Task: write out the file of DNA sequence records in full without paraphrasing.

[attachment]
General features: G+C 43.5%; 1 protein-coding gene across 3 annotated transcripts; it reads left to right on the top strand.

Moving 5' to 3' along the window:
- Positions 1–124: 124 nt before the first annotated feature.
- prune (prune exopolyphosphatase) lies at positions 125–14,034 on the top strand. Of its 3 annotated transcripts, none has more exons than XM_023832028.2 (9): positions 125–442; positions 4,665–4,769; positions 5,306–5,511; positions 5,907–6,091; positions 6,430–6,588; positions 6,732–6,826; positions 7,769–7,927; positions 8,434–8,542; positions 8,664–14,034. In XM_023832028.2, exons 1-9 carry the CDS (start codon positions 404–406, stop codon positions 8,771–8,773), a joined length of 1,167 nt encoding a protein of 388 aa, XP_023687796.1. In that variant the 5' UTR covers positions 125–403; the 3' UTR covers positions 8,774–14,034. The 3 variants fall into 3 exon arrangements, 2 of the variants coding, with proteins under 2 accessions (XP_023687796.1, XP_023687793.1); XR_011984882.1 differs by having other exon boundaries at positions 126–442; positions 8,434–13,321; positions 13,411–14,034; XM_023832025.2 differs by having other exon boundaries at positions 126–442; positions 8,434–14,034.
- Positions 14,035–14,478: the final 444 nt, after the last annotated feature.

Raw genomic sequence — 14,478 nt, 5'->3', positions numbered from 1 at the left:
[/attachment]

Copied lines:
General features: G+C 43.5%; 1 protein-coding gene across 3 annotated transcripts; it reads left to right on the top strand.

Moving 5' to 3' along the window:
- Positions 1–124: 124 nt before the first annotated feature.
- prune (prune exopolyphosphatase) lies at positions 125–14,034 on the top strand. Of its 3 annotated transcripts, none has more exons than XM_023832028.2 (9): positions 125–442; positions 4,665–4,769; positions 5,306–5,511; positions 5,907–6,091; positions 6,430–6,588; positions 6,732–6,826; positions 7,769–7,927; positions 8,434–8,542; positions 8,664–14,034. In XM_023832028.2, exons 1-9 carry the CDS (start codon positions 404–406, stop codon positions 8,771–8,773), a joined length of 1,167 nt encoding a protein of 388 aa, XP_023687796.1. In that variant the 5' UTR covers positions 125–403; the 3' UTR covers positions 8,774–14,034. The 3 variants fall into 3 exon arrangements, 2 of the variants coding, with proteins under 2 accessions (XP_023687796.1, XP_023687793.1); XR_011984882.1 differs by having other exon boundaries at positions 126–442; positions 8,434–13,321; positions 13,411–14,034; XM_023832025.2 differs by having other exon boundaries at positions 126–442; positions 8,434–14,034.
- Positions 14,035–14,478: the final 444 nt, after the last annotated feature.

Raw genomic sequence — 14,478 nt, 5'->3', positions numbered from 1 at the left: